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Amid gunfire at Florida high school, armed officer sought cover


FORT LAUDERDALE, Fla. – The only armed sheriff’s deputy at a Florida high school where 17 people were killed took cover outside rather than charging into the building when the massacre began, the Broward County sheriff said on Thursday. The sheriff also acknowledged that his office received 23 calls related to the suspect going back a decade, including one last year that said he was collecting knives and guns, but may not have adequately followed up.

The deputy, Scot Peterson, resigned Thursday after being suspended without pay after Sheriff Scott Israel reviewed surveillance video.

“He never went in,” Israel said in a news conference. He said the video showed Peterson doing “nothing.”

“There are no words,” said Israel, who described himself as “devastated, sick to my stomach.”

Two other deputies were placed on restricted duty Thursday because they may have handled tips called in to the sheriff’s office over the past two years warning that the suspect, Nikolas Cruz, appeared intent on becoming a school shooter, Israel said.

The revelations added to a growing list of failures and missed signs by authorities that might have helped prevent one of the deadliest school shootings in American history.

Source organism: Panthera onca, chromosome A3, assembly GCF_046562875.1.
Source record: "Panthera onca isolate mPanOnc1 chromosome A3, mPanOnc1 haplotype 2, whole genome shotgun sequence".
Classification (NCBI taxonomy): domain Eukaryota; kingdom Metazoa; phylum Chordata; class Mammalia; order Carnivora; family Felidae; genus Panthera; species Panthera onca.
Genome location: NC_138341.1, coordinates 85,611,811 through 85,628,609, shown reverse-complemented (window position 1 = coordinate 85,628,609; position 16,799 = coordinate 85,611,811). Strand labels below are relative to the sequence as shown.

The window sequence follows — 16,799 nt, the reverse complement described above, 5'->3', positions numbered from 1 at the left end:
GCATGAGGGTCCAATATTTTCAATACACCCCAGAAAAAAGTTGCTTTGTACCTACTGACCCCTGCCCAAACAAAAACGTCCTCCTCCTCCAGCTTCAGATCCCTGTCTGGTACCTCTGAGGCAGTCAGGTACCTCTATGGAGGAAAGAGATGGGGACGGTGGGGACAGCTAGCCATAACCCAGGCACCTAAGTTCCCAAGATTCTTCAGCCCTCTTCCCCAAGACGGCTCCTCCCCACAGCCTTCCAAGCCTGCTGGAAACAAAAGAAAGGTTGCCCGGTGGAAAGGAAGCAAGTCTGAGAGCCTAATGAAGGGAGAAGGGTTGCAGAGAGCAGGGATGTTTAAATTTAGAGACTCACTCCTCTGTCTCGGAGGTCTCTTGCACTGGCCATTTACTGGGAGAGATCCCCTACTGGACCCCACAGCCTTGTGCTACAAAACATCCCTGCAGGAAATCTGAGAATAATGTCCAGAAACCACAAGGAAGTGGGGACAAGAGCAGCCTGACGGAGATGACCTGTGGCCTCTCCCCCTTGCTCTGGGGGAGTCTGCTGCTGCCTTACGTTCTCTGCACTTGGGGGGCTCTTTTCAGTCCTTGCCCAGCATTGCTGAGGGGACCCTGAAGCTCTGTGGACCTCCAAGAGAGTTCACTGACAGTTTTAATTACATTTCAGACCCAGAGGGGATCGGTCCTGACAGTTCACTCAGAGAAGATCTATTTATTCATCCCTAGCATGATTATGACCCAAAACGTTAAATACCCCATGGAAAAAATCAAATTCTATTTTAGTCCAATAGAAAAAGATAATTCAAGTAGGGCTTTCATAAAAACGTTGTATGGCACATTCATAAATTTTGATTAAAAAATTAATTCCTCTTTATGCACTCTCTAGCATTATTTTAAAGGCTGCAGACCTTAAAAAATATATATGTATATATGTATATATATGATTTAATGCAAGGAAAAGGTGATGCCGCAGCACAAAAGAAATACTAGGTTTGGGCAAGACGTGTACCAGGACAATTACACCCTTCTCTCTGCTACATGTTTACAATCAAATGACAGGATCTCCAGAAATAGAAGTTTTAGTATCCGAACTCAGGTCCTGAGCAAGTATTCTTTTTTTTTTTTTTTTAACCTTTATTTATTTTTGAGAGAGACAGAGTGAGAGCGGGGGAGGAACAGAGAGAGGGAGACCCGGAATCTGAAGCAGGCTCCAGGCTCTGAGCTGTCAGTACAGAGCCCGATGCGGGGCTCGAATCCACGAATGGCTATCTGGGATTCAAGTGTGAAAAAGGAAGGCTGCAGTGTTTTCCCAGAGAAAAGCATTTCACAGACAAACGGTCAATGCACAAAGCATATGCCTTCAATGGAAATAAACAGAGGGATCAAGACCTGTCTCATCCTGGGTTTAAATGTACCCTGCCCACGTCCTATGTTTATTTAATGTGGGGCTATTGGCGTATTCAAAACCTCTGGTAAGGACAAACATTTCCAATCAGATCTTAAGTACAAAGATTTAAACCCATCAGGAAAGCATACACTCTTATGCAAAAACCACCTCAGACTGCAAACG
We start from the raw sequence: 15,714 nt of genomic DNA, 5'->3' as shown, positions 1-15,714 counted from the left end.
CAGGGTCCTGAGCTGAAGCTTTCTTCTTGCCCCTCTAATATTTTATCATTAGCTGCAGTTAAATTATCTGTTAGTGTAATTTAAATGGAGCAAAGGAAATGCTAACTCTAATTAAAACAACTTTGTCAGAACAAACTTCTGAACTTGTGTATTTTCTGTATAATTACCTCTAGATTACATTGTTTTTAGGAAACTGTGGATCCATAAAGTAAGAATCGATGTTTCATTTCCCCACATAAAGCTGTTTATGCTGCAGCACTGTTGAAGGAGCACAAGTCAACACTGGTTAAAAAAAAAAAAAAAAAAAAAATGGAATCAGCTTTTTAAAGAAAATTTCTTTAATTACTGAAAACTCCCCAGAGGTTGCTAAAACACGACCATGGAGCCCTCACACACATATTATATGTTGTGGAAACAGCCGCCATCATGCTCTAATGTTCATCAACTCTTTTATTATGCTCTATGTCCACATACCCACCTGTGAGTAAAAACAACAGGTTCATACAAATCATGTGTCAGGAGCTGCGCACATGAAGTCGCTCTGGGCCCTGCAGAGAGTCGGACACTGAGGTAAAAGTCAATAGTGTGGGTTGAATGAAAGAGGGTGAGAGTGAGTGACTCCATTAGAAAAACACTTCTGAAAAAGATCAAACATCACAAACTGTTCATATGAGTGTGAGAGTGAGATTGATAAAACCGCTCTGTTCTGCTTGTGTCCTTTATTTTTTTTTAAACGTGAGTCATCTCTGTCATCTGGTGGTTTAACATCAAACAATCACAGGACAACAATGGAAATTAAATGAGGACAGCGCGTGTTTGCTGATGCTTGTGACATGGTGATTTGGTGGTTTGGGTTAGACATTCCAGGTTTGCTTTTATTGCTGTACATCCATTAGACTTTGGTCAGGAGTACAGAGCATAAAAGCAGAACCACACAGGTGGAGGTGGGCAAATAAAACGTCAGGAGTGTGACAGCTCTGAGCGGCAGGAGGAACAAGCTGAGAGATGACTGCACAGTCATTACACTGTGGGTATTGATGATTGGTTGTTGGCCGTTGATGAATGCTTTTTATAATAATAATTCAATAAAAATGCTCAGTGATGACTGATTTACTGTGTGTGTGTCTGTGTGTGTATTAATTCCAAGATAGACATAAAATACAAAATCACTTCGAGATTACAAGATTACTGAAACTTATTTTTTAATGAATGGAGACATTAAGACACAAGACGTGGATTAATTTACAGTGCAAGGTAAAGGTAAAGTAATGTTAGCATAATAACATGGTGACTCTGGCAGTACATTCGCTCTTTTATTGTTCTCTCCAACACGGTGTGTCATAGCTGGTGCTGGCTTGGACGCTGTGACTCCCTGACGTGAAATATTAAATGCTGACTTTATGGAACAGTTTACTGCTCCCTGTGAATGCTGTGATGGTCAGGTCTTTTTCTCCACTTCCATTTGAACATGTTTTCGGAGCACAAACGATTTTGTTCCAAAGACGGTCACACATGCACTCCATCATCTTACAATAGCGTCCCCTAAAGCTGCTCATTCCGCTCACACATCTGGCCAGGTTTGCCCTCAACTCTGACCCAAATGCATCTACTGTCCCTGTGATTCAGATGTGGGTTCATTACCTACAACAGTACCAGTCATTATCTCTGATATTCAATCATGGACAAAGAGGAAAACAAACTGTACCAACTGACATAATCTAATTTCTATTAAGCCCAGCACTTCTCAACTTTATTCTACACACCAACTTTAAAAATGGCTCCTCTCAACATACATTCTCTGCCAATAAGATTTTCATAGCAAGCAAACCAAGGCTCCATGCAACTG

Nikolas Cruz, 19, is charged with killing 17 people at a Florida high school.  (Broward County Sheriff's Office)

The FBI received a tip last month from someone close to Cruz that he owned a gun and had talked of committing a school shooting, the bureau revealed last week, acknowledging it had failed to investigate. The tip about Cruz appeared to be the second in four months, after another person told the bureau about an online comment apparently posted by Cruz that he wanted to become “a professional school shooter.”

The Florida Department of Children and Families, the state social services agency, looked into Cruz’s well-being in 2016 after he posted on social media that he was cutting himself, but investigators determined he was not at risk of harming himself or others. The Broward County Public Schools had disciplinary complaints on Cruz dating back to when he was in middle school, including a long history of fighting.

Israel said he informed Peterson on Thursday that he was being suspended without pay and placed under internal investigation. At 12:37 p.m. on Thursday, sheriff’s office records show, Peterson, 66, signed his retirement papers, which amounted to a resignation. He had been with the office for more than 32 years.

“The investigation will continue,” Israel said.

The surveillance video, which was not released, showed Peterson remained outside the west side of the building for at least four minutes while the gunman was inside, according to Israel. The shooting rampage at Marjory Stoneman Douglas High School lasted less than six minutes. The video was corroborated by witness statements, Israel said.

The New York Times reported on Wednesday that an officer from the Coral Springs Police Department who responded to the shooting had seen Peterson in a Stoneman Douglas High parking lot. The deputy “was seeking cover behind a concrete column leading to a stairwell,” Officer Tim Burton said.

In the chaos immediately after the shooting, there were other missteps. A 20-minute delay in school surveillance video confused Coral Springs police officers trying to find the gunman, said Chief Tony Pustizzi. By then, the suspect had already left the building.